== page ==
Individual Responsibility - a challenge

The whole idea of individual responsibility is melting away in America like a pat of butter in a hot fry pan. It's being replaced by thinking and behavior that emphasizes blame, dependence, and being a victim. It's eroding the very thing that makes us strong - self-directed thinking and action - people being responsible for their own lives, affairs and actions.

When we make a decision to engage in frugal living, we're taking responsibility for ourselves by making a decision to act.

Specifically, we're deciding to act in a certain way, a way that's in our best interest. When we make a decision to be wise in the area of personal finance, we're taking responsibility for our financial well-being.

Being responsible is being achievement oriented. I'm not talking about the "over achievers" out there. I'm just talking about people who get things done, make it happen, act instead of talk, and stay focused on success. And, they enjoy the rewards of their responsible behavior.

The flip side of individual responsibility is being irresponsible. That's not something I recommend. The rewards of a low achievement oriented lifestyle and lack of individual responsibility aren't very appealing at all. They suck!

I'm not insensitive to people's situations. I know that some people have it hard, and some misfortunes can't be blamed on anyone or anything except bad luck. Nevertheless, I need to borrow a concept from one of my doctors because I think it holds true here in the world of personal finance and individual responsibility...

of all the folks you run into that are really in tough financial shape, if the truth be known, you're likely to see that 1% of them are misfortunate, and 99% are misbehaving.

Perhaps those numbers aren't exactly correct, but I'll bet they're not far from the truth. So, what does it take to make an individual responsible? Well, one of my friends says that a key characteristic is "what you believe," especially when it comes to believing in yourself.

Let me introduce Brad Chaffee, the author of Enemy of Debt. The name says it all - Enemy of Debt. I think Brad has the right attitude. He may come on a little strong for some folks, but that's what I especially like about him. He's in your face with a strong (yet polite) message that we're sabotaging ourselves with our own negative thinking.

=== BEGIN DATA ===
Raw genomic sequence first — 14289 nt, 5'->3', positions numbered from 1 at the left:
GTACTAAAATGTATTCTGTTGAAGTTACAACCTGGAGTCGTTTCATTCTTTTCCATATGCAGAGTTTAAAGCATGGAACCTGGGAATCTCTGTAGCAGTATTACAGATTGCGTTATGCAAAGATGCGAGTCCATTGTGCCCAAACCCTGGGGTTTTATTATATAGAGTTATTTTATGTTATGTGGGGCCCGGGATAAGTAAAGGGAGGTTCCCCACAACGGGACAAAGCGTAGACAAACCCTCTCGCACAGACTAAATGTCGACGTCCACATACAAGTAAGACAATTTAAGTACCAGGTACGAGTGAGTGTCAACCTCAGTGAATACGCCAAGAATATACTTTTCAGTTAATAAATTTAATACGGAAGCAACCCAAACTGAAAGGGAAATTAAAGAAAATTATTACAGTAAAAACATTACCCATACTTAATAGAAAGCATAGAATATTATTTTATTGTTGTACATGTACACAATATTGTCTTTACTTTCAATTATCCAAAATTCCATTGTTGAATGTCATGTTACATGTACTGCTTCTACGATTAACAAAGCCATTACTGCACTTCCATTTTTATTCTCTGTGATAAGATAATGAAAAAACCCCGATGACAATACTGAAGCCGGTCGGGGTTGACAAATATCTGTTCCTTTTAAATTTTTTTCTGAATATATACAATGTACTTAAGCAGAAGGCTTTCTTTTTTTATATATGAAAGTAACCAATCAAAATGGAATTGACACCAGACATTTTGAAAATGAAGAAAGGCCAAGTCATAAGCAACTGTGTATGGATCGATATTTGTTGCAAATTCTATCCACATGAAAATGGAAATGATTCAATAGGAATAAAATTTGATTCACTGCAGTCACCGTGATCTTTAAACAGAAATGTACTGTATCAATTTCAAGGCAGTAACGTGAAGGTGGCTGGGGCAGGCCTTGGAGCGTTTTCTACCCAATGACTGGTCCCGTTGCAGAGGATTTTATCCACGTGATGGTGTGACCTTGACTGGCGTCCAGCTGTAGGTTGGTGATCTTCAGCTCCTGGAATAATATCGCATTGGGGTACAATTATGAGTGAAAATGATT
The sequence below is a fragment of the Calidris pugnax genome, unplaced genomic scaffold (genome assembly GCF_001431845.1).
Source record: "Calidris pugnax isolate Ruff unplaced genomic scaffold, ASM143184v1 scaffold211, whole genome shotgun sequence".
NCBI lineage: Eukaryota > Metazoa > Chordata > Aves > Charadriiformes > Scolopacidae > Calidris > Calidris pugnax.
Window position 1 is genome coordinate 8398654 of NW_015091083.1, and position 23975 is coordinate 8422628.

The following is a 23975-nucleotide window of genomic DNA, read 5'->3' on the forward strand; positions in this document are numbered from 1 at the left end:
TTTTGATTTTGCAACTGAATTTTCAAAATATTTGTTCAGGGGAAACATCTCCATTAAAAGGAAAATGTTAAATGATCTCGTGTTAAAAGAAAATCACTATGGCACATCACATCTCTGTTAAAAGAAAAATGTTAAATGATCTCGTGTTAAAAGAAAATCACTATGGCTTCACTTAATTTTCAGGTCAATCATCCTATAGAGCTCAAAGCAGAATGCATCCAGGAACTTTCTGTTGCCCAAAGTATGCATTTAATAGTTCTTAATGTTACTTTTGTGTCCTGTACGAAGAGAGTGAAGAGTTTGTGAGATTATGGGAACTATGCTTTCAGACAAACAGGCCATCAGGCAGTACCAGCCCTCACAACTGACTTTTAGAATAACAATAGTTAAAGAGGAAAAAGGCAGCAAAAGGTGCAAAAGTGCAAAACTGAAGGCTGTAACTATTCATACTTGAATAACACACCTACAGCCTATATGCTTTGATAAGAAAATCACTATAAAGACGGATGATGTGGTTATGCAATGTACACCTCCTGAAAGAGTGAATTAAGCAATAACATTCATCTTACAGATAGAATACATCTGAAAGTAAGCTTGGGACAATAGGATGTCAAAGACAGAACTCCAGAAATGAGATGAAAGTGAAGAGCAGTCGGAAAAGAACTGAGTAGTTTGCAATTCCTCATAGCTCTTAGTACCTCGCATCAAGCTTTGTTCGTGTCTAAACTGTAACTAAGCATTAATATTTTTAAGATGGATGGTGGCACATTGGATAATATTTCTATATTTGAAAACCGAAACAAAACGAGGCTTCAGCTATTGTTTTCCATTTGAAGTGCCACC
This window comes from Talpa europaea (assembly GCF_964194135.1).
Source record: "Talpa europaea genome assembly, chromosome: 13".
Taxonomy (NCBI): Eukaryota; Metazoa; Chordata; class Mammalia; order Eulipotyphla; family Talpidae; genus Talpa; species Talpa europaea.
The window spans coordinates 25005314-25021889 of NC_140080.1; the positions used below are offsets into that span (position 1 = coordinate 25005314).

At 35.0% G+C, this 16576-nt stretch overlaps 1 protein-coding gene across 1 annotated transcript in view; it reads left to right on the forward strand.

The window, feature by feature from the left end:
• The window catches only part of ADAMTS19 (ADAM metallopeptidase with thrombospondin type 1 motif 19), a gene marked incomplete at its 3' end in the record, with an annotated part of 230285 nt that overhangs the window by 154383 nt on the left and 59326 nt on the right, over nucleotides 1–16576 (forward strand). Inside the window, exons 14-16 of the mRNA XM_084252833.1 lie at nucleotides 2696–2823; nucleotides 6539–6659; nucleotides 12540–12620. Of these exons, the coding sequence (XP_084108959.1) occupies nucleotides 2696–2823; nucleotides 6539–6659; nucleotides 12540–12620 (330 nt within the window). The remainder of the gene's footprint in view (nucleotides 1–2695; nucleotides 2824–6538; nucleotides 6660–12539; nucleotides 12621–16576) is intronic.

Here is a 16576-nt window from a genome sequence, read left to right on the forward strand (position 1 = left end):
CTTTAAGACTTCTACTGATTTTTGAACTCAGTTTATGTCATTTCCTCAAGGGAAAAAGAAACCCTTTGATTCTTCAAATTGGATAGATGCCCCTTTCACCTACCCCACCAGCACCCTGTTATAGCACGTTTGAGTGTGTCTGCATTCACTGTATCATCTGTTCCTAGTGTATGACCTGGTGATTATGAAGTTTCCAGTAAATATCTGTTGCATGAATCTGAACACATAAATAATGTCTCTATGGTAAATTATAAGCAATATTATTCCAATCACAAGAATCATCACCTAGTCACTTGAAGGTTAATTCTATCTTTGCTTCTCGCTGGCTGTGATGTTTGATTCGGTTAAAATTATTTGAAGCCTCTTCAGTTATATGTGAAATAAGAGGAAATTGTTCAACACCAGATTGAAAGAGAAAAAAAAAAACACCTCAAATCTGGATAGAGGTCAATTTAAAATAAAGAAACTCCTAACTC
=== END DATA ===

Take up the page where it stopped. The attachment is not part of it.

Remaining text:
See his What you believe is what you achieve article and get to know a man that is on your side. He has to be on your side - he's an enemy of debt. We're talking about unnecessary and unwise debt, not just any form of debt.

So, Brad identifies our "beliefs" as a key to success, a key to achieving our goals through individual responsibility and deliberate action instead of simply floating along, letting things happen to us and responding as we may.

What other traits might we seek to have if we want others to know that we practice individual responsibility? Here's my list:

The last item, "believe in yourself" is really believing in your planned approach and your methods for obtaining what you want. Our systems of belief are often more powerful than anything else in the world. That's why it's so important to examine closely what it is we believe, and why.

Believing in yourself is a different way of stating Brad's message of "What you believe, you achieve." He's out to wage war against unwarranted debt, and I'm going to help him.

I applaud Brad for showing us a healthy dose of individual responsibility and tenacity with his frank examination of his past and what he's done about it. Good fortune to all my frugal living friends that value and practice individual responsibility in all that they do. And a special salute to those that feel the way I do - debt be damned!

Done with Individual Responsibility, take me to Mindset of Frugality

Done with Individual Responsibility, take me to Managing Money

There certainly is a broad scope of topics here at Frugal Living Freedom. When you think about it, money permeates so very many activities in our lives, therefore, being frugal encompasses a wide range of interests, from being employed to taking a vacation, and just about everything in between. Enjoy the variety, pick up some new ideas, and start making frugality a part of your signature.

I'm a big proponent of being debt-free, and I mean entirely debt-free - no mortgage payment. It's not essential for financial freedom, but you'll love the feeling once you get there. If you didn't have a rent or mortgage payment, how much more could you do for yourself with your current level of income? I suspect plenty.

If you ever hope to see an abundance of wealth, you need to plug the hole in your boat. The wealthy don't necessarily make lots of money, instead, they know how to hang onto what they make, and make it work for them.